Improperly handling people’s photos is a huge faux pas that can generate a lot of furor. If you need an example, look no further than Instagram’s policy debacle. But Flickr recently messed up, and the company is trying to apologize and clean up its mess as quickly and quietly as possible before it gets in the way of what has become a pretty remarkable renaissance.
According to Barry Schwartz of Marketing Land, due to a software bug, his and many other users’ photos that were set to private were actually publicly accessible for nearly a month.
Fortunately, if you don’t know about the problem then you probably weren’t affected by it; everybody Flickr thought might have been affected has been sent an e-mail from VP Brett Wayn. But, according to that e-mail, any photos uploaded between April and December of 2012 were accessible to the general public between January 18th and February 7th, even if they were set to private.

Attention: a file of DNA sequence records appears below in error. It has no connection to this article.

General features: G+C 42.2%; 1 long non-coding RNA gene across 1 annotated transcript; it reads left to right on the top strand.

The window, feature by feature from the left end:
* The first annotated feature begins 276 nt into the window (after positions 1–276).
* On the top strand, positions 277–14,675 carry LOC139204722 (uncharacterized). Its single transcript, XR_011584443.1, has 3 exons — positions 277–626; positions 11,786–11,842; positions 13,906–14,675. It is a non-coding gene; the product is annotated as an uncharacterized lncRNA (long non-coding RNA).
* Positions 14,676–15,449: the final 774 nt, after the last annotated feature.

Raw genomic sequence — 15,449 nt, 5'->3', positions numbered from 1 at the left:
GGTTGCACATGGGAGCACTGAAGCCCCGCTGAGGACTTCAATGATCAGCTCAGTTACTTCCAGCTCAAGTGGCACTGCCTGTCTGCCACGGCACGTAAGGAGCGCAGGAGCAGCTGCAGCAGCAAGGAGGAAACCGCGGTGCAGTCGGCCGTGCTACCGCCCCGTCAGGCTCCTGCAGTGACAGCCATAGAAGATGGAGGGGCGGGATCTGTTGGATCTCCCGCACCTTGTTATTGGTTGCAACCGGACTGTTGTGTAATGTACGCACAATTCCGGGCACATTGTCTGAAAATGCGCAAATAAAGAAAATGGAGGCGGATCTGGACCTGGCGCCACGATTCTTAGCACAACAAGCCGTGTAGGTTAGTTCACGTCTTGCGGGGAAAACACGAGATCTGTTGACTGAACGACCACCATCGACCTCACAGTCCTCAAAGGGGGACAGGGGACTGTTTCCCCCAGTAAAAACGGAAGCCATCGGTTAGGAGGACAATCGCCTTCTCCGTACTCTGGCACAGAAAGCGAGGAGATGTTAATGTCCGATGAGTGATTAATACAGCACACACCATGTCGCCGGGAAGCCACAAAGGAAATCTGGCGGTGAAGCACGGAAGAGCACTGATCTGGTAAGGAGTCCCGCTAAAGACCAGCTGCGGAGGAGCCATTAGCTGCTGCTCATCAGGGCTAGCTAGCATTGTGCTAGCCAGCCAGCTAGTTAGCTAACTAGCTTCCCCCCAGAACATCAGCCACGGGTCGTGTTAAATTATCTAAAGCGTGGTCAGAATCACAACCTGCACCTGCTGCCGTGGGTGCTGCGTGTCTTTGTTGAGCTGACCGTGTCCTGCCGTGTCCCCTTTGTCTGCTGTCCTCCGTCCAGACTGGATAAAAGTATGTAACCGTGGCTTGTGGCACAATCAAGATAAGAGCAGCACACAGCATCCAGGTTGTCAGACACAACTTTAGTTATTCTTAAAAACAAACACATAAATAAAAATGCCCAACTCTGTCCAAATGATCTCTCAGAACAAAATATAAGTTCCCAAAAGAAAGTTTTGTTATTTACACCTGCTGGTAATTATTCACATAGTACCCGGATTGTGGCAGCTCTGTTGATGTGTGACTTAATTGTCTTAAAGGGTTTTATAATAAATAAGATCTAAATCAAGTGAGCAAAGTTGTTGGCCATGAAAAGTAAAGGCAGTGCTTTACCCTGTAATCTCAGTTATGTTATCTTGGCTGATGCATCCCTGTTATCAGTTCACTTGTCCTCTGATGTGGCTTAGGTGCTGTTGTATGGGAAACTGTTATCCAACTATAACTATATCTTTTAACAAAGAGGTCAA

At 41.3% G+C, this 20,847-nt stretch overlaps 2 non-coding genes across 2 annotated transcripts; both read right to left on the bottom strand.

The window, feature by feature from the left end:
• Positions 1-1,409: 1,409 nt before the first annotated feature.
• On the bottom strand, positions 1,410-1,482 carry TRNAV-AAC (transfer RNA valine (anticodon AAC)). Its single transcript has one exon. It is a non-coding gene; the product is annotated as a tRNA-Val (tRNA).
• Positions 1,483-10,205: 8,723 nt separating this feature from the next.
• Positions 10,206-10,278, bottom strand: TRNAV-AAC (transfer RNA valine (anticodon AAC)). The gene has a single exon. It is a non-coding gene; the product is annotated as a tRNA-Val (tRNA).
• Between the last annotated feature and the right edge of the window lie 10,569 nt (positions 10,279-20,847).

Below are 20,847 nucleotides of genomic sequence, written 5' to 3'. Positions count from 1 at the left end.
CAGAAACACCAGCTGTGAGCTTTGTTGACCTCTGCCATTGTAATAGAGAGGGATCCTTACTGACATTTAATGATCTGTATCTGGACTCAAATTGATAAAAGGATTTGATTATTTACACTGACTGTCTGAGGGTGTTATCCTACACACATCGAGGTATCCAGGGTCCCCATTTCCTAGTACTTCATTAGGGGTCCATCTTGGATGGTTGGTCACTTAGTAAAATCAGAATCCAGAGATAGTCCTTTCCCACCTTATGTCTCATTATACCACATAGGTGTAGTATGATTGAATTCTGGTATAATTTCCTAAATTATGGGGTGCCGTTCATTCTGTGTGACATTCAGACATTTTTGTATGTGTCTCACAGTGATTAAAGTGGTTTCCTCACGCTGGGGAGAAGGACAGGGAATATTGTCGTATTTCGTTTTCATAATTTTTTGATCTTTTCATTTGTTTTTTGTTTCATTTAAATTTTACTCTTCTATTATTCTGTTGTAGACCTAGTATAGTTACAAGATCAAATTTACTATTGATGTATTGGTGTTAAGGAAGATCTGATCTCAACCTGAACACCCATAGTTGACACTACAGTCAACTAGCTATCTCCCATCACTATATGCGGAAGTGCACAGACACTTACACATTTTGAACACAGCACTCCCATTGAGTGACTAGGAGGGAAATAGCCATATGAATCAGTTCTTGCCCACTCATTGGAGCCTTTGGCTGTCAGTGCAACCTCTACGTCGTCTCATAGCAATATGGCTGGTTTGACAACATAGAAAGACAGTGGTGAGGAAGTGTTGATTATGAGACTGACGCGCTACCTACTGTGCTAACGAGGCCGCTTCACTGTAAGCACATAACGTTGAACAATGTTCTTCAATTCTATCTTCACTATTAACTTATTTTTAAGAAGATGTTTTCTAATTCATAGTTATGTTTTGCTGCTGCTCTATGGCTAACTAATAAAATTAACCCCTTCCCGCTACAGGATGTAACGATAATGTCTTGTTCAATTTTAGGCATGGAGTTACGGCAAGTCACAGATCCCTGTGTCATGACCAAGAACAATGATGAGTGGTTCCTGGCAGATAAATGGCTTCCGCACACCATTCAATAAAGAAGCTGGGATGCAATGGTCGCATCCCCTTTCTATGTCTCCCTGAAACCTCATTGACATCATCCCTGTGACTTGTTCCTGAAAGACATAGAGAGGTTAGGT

Here’s that e-mail:
On the bright side, the photos were neither indexed by search engines, nor included in Flickr’s search, so ‘intruders’ would have had to have a direct link to your photography. However, in fixing the problem, Flickr may have caused another.
As a precaution, Flickr has changed any photos it believed to have been accidentally ‘publicized’ back to private, and irked a few users in the process. Changing a photo to private removes favorites, breaks share links, and removes website embeds … not something you want happening by accident.
Those who want to make sure their photos weren’t affected can do so by visiting a special link provided by Flickr. And if you’re had your photos turned private by accident, we’re sorry to say you’ll have to manually change your settings back and re-embed any affected images.
Flickr Privacy Bug Set Some Private Photos To Public [Marketing Land via PCMag]